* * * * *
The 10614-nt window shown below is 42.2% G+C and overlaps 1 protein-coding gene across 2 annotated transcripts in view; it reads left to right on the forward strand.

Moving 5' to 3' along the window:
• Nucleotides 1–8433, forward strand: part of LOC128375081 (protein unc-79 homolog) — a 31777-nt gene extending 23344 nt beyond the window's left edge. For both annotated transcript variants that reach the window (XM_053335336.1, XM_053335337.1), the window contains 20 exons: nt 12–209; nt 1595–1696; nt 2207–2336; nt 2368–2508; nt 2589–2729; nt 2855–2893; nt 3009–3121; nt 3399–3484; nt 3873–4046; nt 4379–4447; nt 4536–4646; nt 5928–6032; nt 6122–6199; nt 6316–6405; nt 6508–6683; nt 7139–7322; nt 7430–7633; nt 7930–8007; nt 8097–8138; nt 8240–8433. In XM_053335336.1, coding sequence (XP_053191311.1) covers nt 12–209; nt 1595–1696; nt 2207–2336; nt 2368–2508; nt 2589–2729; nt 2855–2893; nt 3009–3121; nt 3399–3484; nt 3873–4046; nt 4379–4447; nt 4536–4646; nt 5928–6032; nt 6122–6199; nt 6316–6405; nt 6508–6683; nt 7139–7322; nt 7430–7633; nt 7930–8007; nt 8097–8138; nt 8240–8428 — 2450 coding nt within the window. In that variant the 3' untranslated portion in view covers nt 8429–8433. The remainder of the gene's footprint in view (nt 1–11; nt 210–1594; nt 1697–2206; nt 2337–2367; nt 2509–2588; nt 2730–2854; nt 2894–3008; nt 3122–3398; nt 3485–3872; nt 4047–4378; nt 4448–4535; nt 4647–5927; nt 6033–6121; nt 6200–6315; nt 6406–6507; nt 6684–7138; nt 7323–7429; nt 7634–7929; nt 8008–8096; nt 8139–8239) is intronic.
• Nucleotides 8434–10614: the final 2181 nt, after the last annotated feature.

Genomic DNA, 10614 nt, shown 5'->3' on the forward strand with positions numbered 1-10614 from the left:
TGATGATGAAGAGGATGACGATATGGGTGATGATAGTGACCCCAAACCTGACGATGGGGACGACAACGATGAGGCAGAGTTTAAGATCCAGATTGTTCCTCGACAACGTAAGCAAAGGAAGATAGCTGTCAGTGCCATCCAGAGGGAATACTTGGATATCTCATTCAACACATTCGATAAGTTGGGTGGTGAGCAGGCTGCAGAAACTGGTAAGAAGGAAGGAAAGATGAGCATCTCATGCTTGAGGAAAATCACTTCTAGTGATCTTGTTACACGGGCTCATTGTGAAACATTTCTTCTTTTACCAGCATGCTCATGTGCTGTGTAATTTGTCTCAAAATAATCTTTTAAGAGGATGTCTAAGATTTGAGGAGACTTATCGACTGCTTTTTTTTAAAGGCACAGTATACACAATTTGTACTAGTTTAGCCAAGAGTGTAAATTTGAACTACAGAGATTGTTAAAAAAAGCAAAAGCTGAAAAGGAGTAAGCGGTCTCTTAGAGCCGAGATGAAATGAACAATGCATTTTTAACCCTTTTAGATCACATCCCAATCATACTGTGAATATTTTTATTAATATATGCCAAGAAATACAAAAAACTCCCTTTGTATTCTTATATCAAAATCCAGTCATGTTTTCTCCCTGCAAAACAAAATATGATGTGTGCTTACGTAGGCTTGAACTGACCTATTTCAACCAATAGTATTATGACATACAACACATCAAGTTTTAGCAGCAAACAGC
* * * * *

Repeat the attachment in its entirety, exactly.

The 10614-nt window shown below is 42.2% G+C and overlaps 1 protein-coding gene across 2 annotated transcripts in view; it reads left to right on the forward strand.

Moving 5' to 3' along the window:
• Nucleotides 1–8433, forward strand: part of LOC128375081 (protein unc-79 homolog) — a 31777-nt gene extending 23344 nt beyond the window's left edge. For both annotated transcript variants that reach the window (XM_053335336.1, XM_053335337.1), the window contains 20 exons: nt 12–209; nt 1595–1696; nt 2207–2336; nt 2368–2508; nt 2589–2729; nt 2855–2893; nt 3009–3121; nt 3399–3484; nt 3873–4046; nt 4379–4447; nt 4536–4646; nt 5928–6032; nt 6122–6199; nt 6316–6405; nt 6508–6683; nt 7139–7322; nt 7430–7633; nt 7930–8007; nt 8097–8138; nt 8240–8433. In XM_053335336.1, coding sequence (XP_053191311.1) covers nt 12–209; nt 1595–1696; nt 2207–2336; nt 2368–2508; nt 2589–2729; nt 2855–2893; nt 3009–3121; nt 3399–3484; nt 3873–4046; nt 4379–4447; nt 4536–4646; nt 5928–6032; nt 6122–6199; nt 6316–6405; nt 6508–6683; nt 7139–7322; nt 7430–7633; nt 7930–8007; nt 8097–8138; nt 8240–8428 — 2450 coding nt within the window. In that variant the 3' untranslated portion in view covers nt 8429–8433. The remainder of the gene's footprint in view (nt 1–11; nt 210–1594; nt 1697–2206; nt 2337–2367; nt 2509–2588; nt 2730–2854; nt 2894–3008; nt 3122–3398; nt 3485–3872; nt 4047–4378; nt 4448–4535; nt 4647–5927; nt 6033–6121; nt 6200–6315; nt 6406–6507; nt 6684–7138; nt 7323–7429; nt 7634–7929; nt 8008–8096; nt 8139–8239) is intronic.
• Nucleotides 8434–10614: the final 2181 nt, after the last annotated feature.

Genomic DNA, 10614 nt, shown 5'->3' on the forward strand with positions numbered 1-10614 from the left:
TGATGATGAAGAGGATGACGATATGGGTGATGATAGTGACCCCAAACCTGACGATGGGGACGACAACGATGAGGCAGAGTTTAAGATCCAGATTGTTCCTCGACAACGTAAGCAAAGGAAGATAGCTGTCAGTGCCATCCAGAGGGAATACTTGGATATCTCATTCAACACATTCGATAAGTTGGGTGGTGAGCAGGCTGCAGAAACTGGTAAGAAGGAAGGAAAGATGAGCATCTCATGCTTGAGGAAAATCACTTCTAGTGATCTTGTTACACGGGCTCATTGTGAAACATTTCTTCTTTTACCAGCATGCTCATGTGCTGTGTAATTTGTCTCAAAATAATCTTTTAAGAGGATGTCTAAGATTTGAGGAGACTTATCGACTGCTTTTTTTTAAAGGCACAGTATACACAATTTGTACTAGTTTAGCCAAGAGTGTAAATTTGAACTACAGAGATTGTTAAAAAAAGCAAAAGCTGAAAAGGAGTAAGCGGTCTCTTAGAGCCGAGATGAAATGAACAATGCATTTTTAACCCTTTTAGATCACATCCCAATCATACTGTGAATATTTTTATTAATATATGCCAAGAAATACAAAAAACTCCCTTTGTATTCTTATATCAAAATCCAGTCATGTTTTCTCCCTGCAAAACAAAATATGATGTGTGCTTACGTAGGCTTGAACTGACCTATTTCAACCAATAGTATTATGACATACAACACATCAAGTTTTAGCAGCAAACAGC